Taking delivery of the Penhale Gypsy.
On a drizzly Friday evening in February, Santa came in the form of a Fedex delivery man. Ringing my doorbell was a man with a bike sized box from Penhale. Minutes after signing for the box, I had a beautifully assembled symphony of chromoly tubes and components in the form of a bicycle. When I was told I’d be getting a Penhale Gypsy to test out, I had no idea what to expect. At the time of writing this, there are no build kits available, only what appears to be a very versatile frame. Some of the pictures of the bike feature various build kits so I wasn’t sure if I’d be getting more of a mountain or road oriented bike. Upon first inspection, it appears that I’ve received the perfect middle ground. The Gypsy appears to be a bike designed to take you anywhere and the build kit I was sent reflects that. The 3×10 indexed friction bar end shifters and a 604% spread give you plenty of room to choose between long mountain road descents all the way to steep technical dirt climbs. The headset, bottom bracket, bars, crank, and stem are all FSA components and the wheels are some nice wide American Classics.
A few notes about the frame.
The frame is a beautifully nickel finished chromoly tube assembly featuring some good clean weld porn at the joints. The main triangle, or polygon in the case of the extra large frame, could probably fit an extra bottle cage mount or two on the inside of the fame. There are already three bottle cage mounts in the standard locations with one on the bottom of the downtube. The fork is fitted with fender and rack mounts, or you can add a second set of bottle cages. The rear of the bike has more fender mounts to clear even the largest suggested tire (2.1x 29”) The overall build is fairly light given it’s a steel frame with a 3×10 drivetrain. I do really like how open the frame is for bike bags but that could also be inherent in having an extra large frame. There are no tricky curves that limit your bike bag purchasing options like you occasionally will face with a carbon frame and I’m less concerned with the integrity of the frame after a crash.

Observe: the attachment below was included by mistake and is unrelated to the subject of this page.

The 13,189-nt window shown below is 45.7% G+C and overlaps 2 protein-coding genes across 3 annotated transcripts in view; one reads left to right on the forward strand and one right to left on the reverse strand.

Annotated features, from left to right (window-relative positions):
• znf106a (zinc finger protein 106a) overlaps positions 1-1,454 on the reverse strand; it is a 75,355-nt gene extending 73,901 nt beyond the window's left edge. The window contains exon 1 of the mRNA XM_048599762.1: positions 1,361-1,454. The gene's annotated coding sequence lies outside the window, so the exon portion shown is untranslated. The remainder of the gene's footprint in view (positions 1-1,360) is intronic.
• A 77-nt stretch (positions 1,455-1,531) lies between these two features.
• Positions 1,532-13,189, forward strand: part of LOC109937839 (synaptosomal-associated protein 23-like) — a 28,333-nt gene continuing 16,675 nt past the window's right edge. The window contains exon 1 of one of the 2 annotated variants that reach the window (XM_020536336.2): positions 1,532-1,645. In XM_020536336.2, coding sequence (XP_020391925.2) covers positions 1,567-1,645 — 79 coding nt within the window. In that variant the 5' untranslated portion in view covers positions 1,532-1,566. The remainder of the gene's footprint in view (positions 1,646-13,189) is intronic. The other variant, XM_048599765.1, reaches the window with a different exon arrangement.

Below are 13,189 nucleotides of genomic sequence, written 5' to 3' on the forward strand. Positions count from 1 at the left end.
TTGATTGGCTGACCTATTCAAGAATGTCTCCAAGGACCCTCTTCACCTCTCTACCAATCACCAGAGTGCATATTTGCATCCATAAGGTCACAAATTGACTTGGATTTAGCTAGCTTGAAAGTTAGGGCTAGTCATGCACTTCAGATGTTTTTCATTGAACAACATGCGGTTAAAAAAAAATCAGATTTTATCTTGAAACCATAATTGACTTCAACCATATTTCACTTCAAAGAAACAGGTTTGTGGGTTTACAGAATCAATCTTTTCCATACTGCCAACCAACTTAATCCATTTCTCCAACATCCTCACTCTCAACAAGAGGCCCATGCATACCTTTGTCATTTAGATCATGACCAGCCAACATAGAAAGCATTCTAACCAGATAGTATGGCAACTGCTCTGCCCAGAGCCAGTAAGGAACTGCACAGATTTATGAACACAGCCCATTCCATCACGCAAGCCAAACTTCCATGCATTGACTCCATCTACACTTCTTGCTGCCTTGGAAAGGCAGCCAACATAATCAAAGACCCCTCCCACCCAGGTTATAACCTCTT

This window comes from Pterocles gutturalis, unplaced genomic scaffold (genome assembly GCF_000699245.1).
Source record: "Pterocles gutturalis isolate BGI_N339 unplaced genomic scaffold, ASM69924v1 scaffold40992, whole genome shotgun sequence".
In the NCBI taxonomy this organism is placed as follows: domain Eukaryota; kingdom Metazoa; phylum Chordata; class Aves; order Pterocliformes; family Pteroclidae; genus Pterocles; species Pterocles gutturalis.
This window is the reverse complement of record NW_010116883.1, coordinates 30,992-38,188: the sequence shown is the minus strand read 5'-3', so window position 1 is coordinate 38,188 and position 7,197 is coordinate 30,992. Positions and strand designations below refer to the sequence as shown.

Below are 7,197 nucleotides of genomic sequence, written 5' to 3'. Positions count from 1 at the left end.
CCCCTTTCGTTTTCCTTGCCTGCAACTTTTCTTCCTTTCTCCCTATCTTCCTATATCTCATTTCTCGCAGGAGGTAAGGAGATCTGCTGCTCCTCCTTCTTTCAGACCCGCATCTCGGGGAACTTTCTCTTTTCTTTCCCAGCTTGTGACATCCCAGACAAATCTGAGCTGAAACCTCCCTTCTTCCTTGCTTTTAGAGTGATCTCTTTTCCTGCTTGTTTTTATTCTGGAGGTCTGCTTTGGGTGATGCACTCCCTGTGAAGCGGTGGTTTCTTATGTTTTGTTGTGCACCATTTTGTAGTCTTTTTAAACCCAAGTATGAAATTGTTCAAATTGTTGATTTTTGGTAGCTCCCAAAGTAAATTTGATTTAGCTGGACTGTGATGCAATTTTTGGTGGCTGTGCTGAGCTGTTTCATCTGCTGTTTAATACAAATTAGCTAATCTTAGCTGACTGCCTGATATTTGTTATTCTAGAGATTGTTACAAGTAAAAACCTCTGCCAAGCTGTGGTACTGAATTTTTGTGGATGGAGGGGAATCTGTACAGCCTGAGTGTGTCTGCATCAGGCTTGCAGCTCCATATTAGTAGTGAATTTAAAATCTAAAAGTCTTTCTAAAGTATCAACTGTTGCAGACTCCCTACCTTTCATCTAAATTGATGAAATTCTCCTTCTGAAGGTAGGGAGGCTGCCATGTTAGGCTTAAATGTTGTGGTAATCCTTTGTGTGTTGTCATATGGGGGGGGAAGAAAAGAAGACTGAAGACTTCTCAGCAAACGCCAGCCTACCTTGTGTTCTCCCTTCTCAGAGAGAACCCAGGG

Some thoughts after my first ride on the Gypsy.
The geometry makes for a very stable frame and it’s easy to sing “No Handlebars” by Flobots while riding it over gravel. I like the fit on the extra large frame as I’m 6’4”. The reach is short enough to keep pressure off your hands on long rides, but it’s not twitchy. It leans into turns and holds its line very well. The BB7 mechanical disk brakes feel pretty good and are easy to adjust. My rotors got a little wet and noisy on my ride but I think it’s silly to complain about noise as long as your brakes stop you. The learning curve on the friction shifters seems pretty quick, but that has nothing to do with the frame itself. I do really enjoy the FSA Adventure bars for their wide range of grip options with a more natural feel than perfectly vertical bars.
The beginning of a romance.I’m looking forward to taking this bike out for some big days, deep into the mountains, and really getting to know this Gypsy. I think it can best be described as an easy to maintain, workhorse of an adventure bike. With less aggressive tires I might call it a touring bike, but it’s made not to just handle smooth gravel roads but real mountain roads and the singletrack that shoots away from said roads. I’ll let you know how we get along in a few months after we’ve shared some sunsets and nights by the campfire together.